What makes a good journalist?
“The why is what makes policy coherent and useful. The why is what transforms bureaucrats and foot soldiers and political leaders into viable instruments of rational and affirmative change. The why is everything and without it, the very suggestion of human progress becomes a cosmic joke.” — David Simon
We here at The News have hunted the last several months for a new reporter, and the tight employment market and the isolation — however beautiful — of our Up North community have forced us to look to applicants without traditional journalism backgrounds.
The whole process got me pondering heavily on the attributes that make a good journalist.
I know this: A journalism degree ain’t it. Nor, necessarily, would experience at a college paper or even a professional weekly or daily grant someone the necessary id to do this job well. I’ve known plenty of pedigreed, experienced pros who still just lacked that special something that put them over the hump from passable to good.
He or she, of course, would need the wherewithal to string together a couple of sentences and a willingness to work in uncomfortable situations, like confronting a lying a politician or getting close to ask questions at the scene of a tragedy.
But even that doesn’t quite do it. Plenty of pros know how to write and jump headlong into the confrontational and unpleasant parts of this job and still fail to crank out the kind of material that grabs readers by the napes of their neck and demands they pay attention.
The missing piece in those journalists who perform satisfactorily but not excellently stems from the most basic tenets of journalism: the five W’s — who, what, when, where, and why — that every journalist should answer in every story.
A satisfactory journalist hits all of those questions, usually leading with who, what, when, and where, then gets out of the story.
An excellent journalist understands the most important of those questions is why.
Why did that happen? Why are they doing that? Why did they make that decision over some other choice? Why are they doing so much or why are they doing so little? Why is that program worth spending that money? Why are they running for public office? Why did they say that?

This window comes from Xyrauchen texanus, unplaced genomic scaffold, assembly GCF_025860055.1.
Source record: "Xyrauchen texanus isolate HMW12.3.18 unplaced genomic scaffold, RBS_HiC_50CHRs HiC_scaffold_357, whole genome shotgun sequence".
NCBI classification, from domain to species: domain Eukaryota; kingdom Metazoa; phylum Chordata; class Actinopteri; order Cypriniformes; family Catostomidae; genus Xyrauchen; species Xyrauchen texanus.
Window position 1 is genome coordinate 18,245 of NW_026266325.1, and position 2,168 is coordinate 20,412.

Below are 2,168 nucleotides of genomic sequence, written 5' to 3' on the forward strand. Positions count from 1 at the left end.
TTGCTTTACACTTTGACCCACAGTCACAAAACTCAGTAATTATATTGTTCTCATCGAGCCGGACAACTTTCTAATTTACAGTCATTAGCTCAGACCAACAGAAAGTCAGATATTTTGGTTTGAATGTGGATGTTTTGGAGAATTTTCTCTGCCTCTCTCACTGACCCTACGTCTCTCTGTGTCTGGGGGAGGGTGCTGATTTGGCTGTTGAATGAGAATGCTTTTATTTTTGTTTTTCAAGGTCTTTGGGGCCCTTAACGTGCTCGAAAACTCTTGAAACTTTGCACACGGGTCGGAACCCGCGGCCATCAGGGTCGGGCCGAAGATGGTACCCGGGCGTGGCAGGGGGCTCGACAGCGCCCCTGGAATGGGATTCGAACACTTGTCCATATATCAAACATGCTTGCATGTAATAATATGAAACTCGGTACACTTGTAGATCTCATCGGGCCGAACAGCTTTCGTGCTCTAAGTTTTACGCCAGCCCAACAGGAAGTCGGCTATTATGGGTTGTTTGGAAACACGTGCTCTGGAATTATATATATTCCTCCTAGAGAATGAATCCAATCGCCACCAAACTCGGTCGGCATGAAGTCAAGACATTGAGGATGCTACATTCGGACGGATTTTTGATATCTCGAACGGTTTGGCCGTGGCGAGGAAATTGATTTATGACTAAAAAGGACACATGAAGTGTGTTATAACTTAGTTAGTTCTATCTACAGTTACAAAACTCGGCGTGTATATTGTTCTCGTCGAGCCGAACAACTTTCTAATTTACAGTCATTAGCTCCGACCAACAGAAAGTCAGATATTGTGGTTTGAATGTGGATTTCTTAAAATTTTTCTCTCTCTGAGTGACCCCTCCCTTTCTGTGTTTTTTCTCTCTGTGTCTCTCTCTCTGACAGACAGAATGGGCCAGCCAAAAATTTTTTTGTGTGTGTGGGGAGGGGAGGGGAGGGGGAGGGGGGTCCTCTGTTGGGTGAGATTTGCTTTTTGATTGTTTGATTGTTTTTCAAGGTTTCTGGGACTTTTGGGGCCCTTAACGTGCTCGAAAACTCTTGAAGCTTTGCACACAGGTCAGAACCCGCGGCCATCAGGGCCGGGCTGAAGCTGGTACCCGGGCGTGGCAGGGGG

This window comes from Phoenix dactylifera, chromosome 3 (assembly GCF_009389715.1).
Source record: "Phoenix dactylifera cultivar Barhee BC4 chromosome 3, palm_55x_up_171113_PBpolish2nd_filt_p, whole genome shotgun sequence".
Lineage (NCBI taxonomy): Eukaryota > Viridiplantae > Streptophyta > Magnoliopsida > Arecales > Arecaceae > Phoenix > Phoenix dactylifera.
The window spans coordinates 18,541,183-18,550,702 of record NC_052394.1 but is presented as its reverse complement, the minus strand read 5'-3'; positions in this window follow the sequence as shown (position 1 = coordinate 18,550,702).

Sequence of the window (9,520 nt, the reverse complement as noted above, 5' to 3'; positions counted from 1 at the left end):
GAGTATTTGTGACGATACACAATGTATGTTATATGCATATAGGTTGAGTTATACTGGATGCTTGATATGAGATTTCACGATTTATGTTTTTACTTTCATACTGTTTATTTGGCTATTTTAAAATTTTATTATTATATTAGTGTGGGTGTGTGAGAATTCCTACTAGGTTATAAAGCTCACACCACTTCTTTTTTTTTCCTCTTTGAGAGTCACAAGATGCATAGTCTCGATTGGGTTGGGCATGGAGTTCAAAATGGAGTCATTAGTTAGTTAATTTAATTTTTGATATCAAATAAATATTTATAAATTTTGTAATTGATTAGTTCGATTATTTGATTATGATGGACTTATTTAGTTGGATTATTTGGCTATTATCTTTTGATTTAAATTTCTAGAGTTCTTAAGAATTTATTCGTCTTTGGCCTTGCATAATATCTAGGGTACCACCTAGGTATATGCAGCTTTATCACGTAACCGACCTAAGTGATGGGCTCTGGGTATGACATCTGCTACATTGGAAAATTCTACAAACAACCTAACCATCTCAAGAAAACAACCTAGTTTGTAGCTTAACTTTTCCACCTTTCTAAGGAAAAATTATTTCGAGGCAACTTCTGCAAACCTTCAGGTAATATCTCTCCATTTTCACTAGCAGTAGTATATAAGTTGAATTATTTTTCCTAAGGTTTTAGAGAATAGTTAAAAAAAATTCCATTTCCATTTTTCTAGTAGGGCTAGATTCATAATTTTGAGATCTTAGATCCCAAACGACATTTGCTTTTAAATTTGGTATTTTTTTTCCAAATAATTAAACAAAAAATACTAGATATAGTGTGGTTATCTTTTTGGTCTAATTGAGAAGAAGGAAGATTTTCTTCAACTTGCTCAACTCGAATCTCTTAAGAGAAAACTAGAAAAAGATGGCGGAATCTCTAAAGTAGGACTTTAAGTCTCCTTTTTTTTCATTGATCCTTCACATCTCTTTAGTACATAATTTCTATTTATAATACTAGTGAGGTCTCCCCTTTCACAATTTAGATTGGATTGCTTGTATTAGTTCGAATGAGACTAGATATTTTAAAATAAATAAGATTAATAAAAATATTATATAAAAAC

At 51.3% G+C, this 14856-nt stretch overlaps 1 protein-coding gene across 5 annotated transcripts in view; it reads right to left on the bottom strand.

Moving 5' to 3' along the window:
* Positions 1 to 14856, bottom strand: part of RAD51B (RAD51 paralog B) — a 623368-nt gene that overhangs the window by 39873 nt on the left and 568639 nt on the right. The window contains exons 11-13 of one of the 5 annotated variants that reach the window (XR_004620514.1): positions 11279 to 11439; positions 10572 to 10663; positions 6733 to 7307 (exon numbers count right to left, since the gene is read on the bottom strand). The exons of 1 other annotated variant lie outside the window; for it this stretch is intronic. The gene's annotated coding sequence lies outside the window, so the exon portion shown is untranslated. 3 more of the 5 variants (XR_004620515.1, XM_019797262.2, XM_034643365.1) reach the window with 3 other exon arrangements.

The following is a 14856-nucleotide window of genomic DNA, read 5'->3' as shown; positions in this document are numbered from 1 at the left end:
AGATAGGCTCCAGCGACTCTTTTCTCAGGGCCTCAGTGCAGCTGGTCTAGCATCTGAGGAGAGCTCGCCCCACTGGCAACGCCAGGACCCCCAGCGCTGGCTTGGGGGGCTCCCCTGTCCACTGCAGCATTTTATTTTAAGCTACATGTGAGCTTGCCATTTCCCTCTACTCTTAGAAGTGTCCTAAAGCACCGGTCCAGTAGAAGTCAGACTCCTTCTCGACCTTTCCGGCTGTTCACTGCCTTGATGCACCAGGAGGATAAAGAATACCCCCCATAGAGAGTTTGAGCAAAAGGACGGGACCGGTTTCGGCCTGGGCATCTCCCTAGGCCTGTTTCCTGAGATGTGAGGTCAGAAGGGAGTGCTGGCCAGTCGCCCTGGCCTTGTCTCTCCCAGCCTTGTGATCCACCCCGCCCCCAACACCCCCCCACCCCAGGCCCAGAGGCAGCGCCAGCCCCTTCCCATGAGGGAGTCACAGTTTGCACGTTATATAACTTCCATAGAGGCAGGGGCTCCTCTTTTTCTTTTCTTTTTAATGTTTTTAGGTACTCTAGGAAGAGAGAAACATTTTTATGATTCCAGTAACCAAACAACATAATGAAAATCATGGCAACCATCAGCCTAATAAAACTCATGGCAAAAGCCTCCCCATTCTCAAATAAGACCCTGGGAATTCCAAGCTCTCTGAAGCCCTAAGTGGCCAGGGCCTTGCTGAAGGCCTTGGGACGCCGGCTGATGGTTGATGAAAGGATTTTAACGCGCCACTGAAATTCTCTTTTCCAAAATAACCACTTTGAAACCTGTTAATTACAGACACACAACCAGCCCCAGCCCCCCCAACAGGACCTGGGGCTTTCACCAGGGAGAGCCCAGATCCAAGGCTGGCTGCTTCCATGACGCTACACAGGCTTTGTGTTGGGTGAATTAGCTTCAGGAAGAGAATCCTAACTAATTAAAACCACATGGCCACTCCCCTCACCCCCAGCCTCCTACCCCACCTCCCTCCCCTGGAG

Answering questions like that gets to the heart of the biggest question every journalist should face when sitting down at his or her keyboard: Why should readers care about this?
Answering that “why” — and doing so well — creates the kind of journalism that Doris Kearns Goodwin called the “essential force to get the public educated and mobilized to take action on behalf of our ancient ideals.”
Who? The city council. What? Passed an ordinance allowing the sale of recreational marijuana. When? Monday. Where? City Hall.
That’s a story, sure, but, when you ask why, you start to see the full scope of the story take shape.
Why did the council pass the ordinance? Was it only about the tax money coming from recreational marijuana shops? Do some of the council members believe — as does a growing share of the populace – that pot should have always been legal? Do they simply believe they ought to allow it because voters supported legalization? Do any of the council members partake?
If any council members voted against the ordinance, why did they do so? Do they oppose use of the drug? Do they worry about the way neighborhoods might change with marijuana shops in their back yard? Do they worry about crime? Do they think their concerns outweigh the tax revenue that comes from marijuana shops?
You can teach a journalist to ask the right questions, but the best journalists — and the ones who tend to last the longest in this business — have in them an innate curiosity that drives that question from their lips without prompting.
They have an inherent drive to seek not just the facts, which the other of the five W’s establish, but the truth, which only asking “why” can fully ascertain.
Justin A. Hinkley can be reached at 989-354-3112 or email@example.com. Follow him on Twitter @JustinHinkley.